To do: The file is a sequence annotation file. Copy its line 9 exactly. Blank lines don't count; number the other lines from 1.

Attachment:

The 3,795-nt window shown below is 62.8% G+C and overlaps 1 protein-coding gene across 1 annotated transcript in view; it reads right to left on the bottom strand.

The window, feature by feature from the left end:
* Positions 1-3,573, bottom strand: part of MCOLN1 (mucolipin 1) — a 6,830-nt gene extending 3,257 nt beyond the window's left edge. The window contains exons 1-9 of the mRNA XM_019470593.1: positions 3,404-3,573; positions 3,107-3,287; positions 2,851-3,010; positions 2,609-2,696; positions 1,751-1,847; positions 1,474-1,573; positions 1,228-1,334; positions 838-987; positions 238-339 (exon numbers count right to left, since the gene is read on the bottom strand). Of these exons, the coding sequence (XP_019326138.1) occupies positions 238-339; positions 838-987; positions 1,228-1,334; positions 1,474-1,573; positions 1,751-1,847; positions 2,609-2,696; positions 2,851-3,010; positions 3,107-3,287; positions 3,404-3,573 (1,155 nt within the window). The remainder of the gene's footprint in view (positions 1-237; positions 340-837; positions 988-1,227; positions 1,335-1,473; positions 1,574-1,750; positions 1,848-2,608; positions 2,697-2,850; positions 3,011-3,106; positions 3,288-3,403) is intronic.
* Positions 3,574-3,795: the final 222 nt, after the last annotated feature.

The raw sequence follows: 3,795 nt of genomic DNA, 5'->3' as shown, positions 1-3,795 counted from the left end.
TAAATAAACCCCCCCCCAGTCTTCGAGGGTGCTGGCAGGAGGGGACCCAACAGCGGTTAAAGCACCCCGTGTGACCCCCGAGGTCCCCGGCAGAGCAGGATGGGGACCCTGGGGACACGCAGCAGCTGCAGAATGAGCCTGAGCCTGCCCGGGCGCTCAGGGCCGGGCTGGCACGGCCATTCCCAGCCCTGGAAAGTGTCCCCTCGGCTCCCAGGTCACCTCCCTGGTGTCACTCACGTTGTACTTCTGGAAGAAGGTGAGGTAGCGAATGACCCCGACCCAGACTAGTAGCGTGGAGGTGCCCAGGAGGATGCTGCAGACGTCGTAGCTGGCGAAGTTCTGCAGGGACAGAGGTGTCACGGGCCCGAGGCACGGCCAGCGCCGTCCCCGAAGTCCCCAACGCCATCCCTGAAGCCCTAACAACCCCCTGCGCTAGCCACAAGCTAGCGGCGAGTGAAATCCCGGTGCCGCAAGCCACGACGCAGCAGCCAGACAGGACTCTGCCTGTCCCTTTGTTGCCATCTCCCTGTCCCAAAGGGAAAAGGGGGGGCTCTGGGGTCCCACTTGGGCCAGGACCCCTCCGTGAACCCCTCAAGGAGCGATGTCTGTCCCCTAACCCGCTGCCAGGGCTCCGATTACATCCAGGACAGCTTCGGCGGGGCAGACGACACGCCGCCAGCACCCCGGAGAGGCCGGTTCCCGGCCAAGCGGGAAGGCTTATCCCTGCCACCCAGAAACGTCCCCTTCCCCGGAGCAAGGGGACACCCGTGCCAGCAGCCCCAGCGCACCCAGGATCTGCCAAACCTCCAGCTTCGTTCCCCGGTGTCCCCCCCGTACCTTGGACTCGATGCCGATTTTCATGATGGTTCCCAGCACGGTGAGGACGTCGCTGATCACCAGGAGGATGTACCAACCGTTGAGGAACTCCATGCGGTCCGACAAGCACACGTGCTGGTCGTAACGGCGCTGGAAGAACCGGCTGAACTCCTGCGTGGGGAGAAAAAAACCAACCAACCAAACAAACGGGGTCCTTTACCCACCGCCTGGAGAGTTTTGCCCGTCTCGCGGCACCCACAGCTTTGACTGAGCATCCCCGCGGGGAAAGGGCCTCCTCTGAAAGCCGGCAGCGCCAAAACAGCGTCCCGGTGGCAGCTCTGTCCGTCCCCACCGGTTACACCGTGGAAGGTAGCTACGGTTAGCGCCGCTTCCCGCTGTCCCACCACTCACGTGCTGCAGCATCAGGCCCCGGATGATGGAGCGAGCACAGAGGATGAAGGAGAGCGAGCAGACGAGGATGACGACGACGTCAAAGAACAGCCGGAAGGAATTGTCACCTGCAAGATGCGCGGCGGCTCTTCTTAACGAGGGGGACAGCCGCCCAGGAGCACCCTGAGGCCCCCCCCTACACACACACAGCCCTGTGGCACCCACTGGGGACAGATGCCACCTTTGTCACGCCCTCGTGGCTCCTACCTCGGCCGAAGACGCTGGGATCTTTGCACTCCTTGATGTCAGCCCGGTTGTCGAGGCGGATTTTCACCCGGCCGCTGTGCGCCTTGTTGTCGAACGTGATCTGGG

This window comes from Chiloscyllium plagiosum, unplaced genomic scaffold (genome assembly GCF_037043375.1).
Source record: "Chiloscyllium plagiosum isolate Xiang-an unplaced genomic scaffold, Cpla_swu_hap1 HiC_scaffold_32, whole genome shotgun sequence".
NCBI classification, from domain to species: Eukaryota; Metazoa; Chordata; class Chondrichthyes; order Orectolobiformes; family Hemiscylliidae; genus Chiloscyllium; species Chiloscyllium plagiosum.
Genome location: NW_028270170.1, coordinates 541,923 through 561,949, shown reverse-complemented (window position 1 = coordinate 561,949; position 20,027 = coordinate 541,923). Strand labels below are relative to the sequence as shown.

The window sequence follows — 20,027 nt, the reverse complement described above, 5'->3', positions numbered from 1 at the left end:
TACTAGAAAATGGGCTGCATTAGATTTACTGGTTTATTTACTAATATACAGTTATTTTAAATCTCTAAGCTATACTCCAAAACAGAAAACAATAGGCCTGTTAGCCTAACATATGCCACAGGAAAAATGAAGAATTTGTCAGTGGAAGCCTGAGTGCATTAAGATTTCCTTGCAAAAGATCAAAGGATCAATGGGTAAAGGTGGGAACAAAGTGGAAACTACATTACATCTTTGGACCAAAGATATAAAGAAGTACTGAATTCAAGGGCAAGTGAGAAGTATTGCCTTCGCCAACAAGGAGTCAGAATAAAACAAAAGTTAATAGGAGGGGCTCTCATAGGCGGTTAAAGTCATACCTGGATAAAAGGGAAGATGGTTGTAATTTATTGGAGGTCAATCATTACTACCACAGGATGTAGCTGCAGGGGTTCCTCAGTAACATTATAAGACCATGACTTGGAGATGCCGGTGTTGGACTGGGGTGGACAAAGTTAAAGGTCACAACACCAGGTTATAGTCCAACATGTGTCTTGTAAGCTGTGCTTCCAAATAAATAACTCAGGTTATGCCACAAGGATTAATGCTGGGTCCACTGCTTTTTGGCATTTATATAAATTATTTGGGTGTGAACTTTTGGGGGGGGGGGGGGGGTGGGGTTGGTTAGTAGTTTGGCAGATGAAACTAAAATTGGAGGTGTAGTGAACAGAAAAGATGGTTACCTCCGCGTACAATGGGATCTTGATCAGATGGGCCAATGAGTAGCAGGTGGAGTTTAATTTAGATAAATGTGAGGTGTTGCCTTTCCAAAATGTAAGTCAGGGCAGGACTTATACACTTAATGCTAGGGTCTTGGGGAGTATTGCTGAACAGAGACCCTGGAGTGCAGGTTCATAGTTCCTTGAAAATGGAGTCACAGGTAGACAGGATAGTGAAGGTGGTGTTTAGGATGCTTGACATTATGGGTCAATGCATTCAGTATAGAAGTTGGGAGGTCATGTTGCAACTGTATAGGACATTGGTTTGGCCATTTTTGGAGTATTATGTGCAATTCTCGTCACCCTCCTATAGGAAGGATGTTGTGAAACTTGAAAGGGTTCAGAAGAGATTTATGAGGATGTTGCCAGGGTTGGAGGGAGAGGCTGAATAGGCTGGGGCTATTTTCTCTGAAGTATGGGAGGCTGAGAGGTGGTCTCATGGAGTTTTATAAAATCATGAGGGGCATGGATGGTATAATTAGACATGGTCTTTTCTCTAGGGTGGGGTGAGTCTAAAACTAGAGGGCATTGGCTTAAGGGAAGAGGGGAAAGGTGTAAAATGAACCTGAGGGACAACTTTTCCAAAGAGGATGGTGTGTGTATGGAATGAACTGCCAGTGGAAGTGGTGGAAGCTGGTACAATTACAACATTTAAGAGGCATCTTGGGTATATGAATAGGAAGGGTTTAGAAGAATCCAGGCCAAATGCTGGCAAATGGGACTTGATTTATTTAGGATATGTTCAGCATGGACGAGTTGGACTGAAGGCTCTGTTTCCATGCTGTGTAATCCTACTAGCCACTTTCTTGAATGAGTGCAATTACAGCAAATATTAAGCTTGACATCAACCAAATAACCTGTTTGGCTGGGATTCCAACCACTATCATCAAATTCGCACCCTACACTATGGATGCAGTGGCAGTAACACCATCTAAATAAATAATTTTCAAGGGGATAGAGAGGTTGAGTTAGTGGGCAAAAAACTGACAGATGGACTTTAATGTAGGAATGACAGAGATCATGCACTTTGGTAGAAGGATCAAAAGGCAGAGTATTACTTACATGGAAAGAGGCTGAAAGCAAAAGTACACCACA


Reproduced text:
NCBI classification, from domain to species: Eukaryota; Metazoa; Chordata; class Chondrichthyes; order Orectolobiformes; family Hemiscylliidae; genus Chiloscyllium; species Chiloscyllium plagiosum.